The 2011 Design Indaba held at The CTICC is a showcase for exhibitors and designers alike across all disciplines of design and creativity. As all exhibitors are pre-approved by a panel of experts I had high expectations on visiting the show on Friday 25 February 2011.
As a Fashion and Design student I was somewhat disappointed in the show this year as I feel too much emphasis was placed on craftworks e.g. jewellery and fridge magnets, with very little actual design being on show.
I eagerly anticipated the fashion show but felt that the ramp was very disjointed and too high making viewing difficult. Too many models were on the ramp at the same time not allowing the audience to focus on any particular design-rather an overload of colour and music! It appears as if not too much thought was put into this fashion show and I moved on to the next exhibition feeling very disappointed.
I feel the Design Indaba would be more beneficial for current and potential home owners to visit as much emphasis this year was placed on furniture and home design e.g. carpets and couches, albeit that the prices at the show are geared at high income earners.
One stand I did enjoy visiting was that of ‘Van Der Merwe, Miszewski Architects” which showcased miniature models of upscale high-end apartments and homes as well as models of well-known landmarks. The models were exquisitively made and a joy to view.
The fashion (my particular field of interest) viewed at the show-that of up and coming new South African designers was, again, disappointing. The clothing had a stale feel and look to it-nothing new and exciting was presented on the day. The garments were often poorly made and visually unappealing and I would not wear any of the items viewed.
It was interesting to listen to certain of the designers and creators talking about their work. This was made possible via a presentation method known as ‘Pecha Kucha’ (Japanese for chit-chat).Each presenter was allowed 6 minutes and 40 seconds in which to present 20 slide images and to talk about their particular craft. Because the presentations were short and to-the-point general interest was maintained. This part of the show was well attended and appreciated by the visitors.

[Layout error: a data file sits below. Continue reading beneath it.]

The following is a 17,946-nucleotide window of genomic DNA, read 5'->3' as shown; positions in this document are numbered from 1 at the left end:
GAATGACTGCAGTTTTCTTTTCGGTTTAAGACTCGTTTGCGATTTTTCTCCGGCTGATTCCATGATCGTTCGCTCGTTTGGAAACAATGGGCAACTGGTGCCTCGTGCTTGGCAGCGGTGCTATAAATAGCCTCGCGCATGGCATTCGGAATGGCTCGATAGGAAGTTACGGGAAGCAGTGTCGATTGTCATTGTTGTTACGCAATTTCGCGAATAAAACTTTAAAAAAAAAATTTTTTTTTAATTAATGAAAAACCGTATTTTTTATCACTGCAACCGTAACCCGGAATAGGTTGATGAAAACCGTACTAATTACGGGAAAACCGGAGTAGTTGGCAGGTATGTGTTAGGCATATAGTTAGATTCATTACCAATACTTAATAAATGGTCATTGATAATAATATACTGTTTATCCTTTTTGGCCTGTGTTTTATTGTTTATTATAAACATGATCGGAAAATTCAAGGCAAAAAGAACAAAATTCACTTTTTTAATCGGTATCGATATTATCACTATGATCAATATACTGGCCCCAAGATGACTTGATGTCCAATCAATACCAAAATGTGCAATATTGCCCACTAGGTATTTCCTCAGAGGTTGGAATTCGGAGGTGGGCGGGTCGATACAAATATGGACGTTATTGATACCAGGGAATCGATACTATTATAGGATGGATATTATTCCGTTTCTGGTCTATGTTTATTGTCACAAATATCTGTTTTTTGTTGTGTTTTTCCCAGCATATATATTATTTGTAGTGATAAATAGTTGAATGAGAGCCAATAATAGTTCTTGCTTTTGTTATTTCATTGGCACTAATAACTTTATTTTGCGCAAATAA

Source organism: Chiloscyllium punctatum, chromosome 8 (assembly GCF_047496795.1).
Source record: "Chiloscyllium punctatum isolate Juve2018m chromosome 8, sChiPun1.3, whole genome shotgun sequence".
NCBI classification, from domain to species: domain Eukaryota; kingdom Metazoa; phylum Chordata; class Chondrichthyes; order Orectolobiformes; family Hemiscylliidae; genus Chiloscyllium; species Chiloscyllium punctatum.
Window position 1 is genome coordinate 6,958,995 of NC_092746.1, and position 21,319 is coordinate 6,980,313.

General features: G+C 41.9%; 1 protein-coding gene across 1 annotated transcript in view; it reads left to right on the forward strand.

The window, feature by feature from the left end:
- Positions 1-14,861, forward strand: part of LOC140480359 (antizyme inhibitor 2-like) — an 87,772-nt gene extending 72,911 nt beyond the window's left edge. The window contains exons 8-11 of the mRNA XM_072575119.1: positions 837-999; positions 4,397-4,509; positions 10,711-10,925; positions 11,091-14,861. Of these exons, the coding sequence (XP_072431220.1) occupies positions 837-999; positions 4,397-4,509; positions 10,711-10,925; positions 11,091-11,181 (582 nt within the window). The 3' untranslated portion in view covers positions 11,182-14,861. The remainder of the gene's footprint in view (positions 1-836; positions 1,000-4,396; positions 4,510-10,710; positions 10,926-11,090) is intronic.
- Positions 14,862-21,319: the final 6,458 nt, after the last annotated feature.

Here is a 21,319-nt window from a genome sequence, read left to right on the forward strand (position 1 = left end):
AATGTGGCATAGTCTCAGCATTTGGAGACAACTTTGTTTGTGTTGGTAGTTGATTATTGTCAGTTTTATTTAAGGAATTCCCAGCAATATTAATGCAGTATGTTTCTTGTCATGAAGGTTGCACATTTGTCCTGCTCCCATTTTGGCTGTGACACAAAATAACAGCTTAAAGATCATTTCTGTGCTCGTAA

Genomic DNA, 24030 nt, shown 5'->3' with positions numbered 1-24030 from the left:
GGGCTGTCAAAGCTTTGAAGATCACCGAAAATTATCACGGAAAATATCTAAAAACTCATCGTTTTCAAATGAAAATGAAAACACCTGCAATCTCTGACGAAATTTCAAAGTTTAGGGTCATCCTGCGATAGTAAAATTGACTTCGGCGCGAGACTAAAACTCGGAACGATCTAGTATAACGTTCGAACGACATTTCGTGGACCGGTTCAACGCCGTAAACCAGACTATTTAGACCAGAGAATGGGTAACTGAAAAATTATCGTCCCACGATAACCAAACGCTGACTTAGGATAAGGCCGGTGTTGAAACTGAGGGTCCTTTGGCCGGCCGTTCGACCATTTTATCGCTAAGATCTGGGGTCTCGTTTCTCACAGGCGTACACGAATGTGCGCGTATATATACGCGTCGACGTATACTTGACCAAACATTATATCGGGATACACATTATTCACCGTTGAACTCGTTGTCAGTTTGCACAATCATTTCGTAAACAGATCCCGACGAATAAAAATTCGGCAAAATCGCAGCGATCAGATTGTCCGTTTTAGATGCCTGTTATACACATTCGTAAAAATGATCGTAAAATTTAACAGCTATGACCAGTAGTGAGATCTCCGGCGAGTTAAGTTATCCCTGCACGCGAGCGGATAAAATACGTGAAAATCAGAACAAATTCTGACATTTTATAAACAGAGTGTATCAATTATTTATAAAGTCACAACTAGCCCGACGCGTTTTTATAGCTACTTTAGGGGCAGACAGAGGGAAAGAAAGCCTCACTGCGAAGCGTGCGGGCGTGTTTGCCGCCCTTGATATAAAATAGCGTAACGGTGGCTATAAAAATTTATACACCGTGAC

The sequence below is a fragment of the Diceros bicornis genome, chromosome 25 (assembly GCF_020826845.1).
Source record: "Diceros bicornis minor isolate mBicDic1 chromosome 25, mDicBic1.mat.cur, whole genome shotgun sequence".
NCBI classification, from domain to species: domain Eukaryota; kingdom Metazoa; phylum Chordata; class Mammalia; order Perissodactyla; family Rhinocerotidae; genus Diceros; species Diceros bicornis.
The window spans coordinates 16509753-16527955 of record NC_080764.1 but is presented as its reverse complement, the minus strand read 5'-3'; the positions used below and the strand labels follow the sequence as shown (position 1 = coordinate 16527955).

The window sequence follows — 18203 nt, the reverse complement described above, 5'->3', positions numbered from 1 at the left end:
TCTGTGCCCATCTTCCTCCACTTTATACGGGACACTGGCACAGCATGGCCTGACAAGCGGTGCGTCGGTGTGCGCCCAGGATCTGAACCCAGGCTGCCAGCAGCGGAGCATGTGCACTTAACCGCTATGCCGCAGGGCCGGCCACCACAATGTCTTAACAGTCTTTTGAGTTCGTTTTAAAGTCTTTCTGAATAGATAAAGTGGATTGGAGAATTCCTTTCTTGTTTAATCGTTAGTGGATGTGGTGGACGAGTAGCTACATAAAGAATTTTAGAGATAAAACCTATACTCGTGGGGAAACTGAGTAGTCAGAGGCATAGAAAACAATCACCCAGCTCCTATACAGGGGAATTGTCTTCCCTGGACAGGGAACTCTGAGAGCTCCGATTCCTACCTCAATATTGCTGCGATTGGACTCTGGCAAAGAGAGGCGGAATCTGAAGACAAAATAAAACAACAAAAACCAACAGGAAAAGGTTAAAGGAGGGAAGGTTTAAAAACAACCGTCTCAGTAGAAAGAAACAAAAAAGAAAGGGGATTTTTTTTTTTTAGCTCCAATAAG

As always-food and drink were available in abundance at the show, and – in line with creativity and design-the food and drink offered were appealing not only to the eye but were ethically produced as well. Even the humble coffee was available in designer cups, with the compliments of Woolworths.
A separate part of the show - more particularly catering for children- were the ‘Kids Workshops’. Tickets for the various workshops on offer were available from the presenters on the day. These workshops were said to encourage interaction between children and their parents, exposing children to different and varied crafts –allowing them to learn and have fun at the same time. A “Photography for Kids” workshop and a “Mobile and Mosaic” workshop were being presented on the day of my visit.
I am always impressed by the talent of the artists who make crafts from wire and beads and offer them for sale at street corners. The ‘Streetwires’ stand provided a visual feast for the eye as many items were on display and for sale at the show. ‘Streetwires’provides training to these artists which in turn provides them with much needed employment opportunities. This in turn uplifts both the artists and the communities in which they live as the artists are able to take responsibility for their lives and futures engendering them with a feeling of self-worth which is often passed on to friends and family members.
On talking to and discussing the Indaba with several participants – many of whom were exhibiting for the first time- it came to light that the exhibitors found the costs of the stands to be prohibitive. This again follows on from my previous comments that this particular show is aimed at the higher echelons of society. A true indaba allows participation for all! There is much talent in South Africa that unfortunately will never be brought to the attention of the people of South Africa (and the world) because they do not have the design platform available to them.
As a summary I found the ‘Design Indaba’ this year very disappointing. The show was full to capacity, making viewing of the various stands very difficult at times. I felt that too many school children (who mostly did not want to be there)were in attendance. As a final year fashion and design student (finding myself in the same category as the above)I will probably not attend future Design Indaba shows as my particular fields of interest are not met by this particular show. I would rather attend shows more aligned to the fashion industry-my particular field of interest.
here are a few pics from the day... :)
chat soon :)